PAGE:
Horseshoe Bend City Councilman charged with grand larceny for stealing money from the fire district | Idaho

Horseshoe Bend City Councilman charged with grand larceny for stealing money from the fire district |  Idaho


In the spring, KTVB reported that the District of Horseshoe Bend Fire Protection announced that an unidentified member had been abandoned for allegedly using district funds for personal use.

However, KTVB obtained court documents showing that it was Curtis Corvinus who allegedly stole thousands of dollars from the Horseshoe Bend Volunteer Fire District when he was district chief. Corvinus currently sits on Horseshoe Bend City Council.

Court documents show that he now faces a felony charge of grand theft.

In a complaint filed in May, the Boise County District Attorney said that while serving as an employee or public servant, Corvinus “misused public money” between November 2021 and March 2022.

The complaint alleges that Corvinus used money from the Horseshoe Bend Fire Department’s “exhaustion” account to pay for personal expenses, and did not deposit charitable cash donations.

In total, Corvinus is accused of using $3,668.53 of county funds without permission.

An amended complaint filed in early September changes the charge to grand larceny, stating that Corvinus improperly took the money “with the intent of assigning certain property to himself for another person.”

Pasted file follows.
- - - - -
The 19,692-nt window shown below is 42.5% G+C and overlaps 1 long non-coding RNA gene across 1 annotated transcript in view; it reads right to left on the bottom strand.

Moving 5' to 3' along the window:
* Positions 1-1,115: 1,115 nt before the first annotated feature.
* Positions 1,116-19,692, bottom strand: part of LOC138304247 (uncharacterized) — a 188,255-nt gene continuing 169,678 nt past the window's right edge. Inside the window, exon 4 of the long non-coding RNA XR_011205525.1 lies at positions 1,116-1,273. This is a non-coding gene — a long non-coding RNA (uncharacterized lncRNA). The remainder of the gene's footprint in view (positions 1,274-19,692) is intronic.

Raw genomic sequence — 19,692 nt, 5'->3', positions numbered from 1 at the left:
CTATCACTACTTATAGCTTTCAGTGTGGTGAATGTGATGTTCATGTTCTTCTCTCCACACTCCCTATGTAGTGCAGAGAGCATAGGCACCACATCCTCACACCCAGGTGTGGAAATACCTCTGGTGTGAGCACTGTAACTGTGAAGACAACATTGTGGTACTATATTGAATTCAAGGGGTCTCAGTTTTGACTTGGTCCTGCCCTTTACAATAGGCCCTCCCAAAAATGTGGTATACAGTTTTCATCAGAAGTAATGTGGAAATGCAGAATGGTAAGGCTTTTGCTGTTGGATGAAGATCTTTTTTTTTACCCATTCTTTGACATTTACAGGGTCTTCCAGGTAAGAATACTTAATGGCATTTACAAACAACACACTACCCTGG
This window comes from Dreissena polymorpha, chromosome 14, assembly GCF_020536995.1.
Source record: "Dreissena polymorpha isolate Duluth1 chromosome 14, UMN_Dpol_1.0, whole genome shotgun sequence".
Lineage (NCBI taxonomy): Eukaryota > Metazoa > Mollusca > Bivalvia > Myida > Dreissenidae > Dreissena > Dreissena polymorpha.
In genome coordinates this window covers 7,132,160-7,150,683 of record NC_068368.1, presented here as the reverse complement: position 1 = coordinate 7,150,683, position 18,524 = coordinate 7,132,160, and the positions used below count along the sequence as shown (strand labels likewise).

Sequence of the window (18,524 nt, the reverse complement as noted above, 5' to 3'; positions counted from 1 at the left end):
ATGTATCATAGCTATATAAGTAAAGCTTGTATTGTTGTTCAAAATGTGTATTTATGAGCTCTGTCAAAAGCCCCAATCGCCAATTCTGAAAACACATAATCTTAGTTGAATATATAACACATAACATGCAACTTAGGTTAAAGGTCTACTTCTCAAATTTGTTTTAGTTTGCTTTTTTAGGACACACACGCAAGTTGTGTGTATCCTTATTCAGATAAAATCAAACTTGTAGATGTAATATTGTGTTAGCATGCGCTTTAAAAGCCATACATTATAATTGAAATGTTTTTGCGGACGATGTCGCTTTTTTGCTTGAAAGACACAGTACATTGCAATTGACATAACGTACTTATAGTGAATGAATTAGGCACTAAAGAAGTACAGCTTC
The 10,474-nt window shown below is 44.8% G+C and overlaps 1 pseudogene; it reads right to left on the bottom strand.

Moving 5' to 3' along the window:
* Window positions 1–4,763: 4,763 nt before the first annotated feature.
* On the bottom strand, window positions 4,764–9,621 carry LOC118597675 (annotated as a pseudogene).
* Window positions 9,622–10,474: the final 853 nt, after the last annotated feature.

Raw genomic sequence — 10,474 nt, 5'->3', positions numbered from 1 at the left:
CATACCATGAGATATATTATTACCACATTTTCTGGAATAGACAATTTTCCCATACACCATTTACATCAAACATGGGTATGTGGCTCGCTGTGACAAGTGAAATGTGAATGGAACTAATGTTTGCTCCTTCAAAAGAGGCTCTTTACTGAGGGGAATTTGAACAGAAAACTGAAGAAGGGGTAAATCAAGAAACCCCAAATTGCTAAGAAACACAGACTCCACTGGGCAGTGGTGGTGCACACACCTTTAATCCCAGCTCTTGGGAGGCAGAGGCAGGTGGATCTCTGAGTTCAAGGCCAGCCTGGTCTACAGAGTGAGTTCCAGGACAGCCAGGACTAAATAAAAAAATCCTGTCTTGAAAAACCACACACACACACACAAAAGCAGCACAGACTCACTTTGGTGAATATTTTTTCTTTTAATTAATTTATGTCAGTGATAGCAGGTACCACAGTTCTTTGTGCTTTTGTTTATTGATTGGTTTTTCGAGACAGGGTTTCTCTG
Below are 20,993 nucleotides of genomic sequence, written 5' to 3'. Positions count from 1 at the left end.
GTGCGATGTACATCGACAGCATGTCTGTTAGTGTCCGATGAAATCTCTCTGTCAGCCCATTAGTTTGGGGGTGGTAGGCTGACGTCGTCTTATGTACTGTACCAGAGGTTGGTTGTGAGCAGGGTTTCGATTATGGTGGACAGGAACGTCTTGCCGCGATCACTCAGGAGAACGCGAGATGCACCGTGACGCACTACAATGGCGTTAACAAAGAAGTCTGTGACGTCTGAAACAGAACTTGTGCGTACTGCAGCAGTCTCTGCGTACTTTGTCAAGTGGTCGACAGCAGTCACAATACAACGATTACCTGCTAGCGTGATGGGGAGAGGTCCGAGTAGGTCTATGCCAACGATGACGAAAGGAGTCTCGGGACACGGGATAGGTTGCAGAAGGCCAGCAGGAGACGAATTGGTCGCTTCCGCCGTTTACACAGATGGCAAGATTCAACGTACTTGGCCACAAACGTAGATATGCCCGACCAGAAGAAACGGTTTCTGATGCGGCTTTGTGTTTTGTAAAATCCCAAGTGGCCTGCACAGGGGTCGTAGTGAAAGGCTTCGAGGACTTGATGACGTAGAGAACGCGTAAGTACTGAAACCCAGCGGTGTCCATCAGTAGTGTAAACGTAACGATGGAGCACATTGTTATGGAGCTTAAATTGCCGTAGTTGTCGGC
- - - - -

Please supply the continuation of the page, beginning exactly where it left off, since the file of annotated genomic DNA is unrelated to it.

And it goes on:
KTVB has reached out to the new fire chief, Jeff Johnson, who said he discovered the theft in the department’s bank statements when he was an aide to the president.

In April, Johnson posted on the department’s Facebook — and did not specifically mention Corvinus — but said one member had fully admitted to using the department’s funds for personal use. Johnson says the Boise County Sheriff’s Office investigated the matter — and Corvinus cooperated.

During his dismissal from the Fire Protection District, Corvinus currently holds his seat on Horseshoe Bend City Council. They are two separate entities.

The city’s attorney told KTVB that Idaho law states that an office can become vacant “when the office holder has been convicted of a felony or other public crime involving a violation of the oath of office.” The office can also become vacant if the official resigns in writing.

Neither of these conditions occurred,” Anthony Pantera wrote in a statement, “Mr Corvinus is reported to be charged with a felony and, under the Idaho Constitution, is presumed innocent until proven guilty.”

Therefore, Pantera says he is still eligible for an elected position.

KTVB reached out to Corvinus via his city’s email to see if he wanted to comment. As of Thursday afternoon, there was no response.

Corvinus originally had a preliminary hearing Monday in Boise County. The county attorney’s office told me it plans to waive that, which means Corvinus will be tried in county court, likely sometime in October.

Meanwhile, Johnson said this exposes vulnerabilities in their system. Facebook wrote that they are learning from this mistake and are implementing checks and balances to ensure all funds are fully protected in the future.

He also said the entire town had rallied together to support the area and help get it back on its feet.

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